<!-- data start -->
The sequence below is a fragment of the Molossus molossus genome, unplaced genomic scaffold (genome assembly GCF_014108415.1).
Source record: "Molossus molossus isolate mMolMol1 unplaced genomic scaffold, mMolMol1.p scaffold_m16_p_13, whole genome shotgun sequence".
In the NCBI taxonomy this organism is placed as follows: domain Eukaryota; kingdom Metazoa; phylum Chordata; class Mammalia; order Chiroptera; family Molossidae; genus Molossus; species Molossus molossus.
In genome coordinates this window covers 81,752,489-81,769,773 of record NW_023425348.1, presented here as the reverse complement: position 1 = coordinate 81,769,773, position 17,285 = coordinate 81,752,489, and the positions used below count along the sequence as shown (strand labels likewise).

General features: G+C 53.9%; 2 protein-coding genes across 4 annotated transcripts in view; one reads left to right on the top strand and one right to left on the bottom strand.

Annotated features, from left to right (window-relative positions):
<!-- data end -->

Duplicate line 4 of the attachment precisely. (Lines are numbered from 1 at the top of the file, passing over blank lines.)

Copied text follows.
In genome coordinates this window covers 81,752,489-81,769,773 of record NW_023425348.1, presented here as the reverse complement: position 1 = coordinate 81,769,773, position 17,285 = coordinate 81,752,489, and the positions used below count along the sequence as shown (strand labels likewise).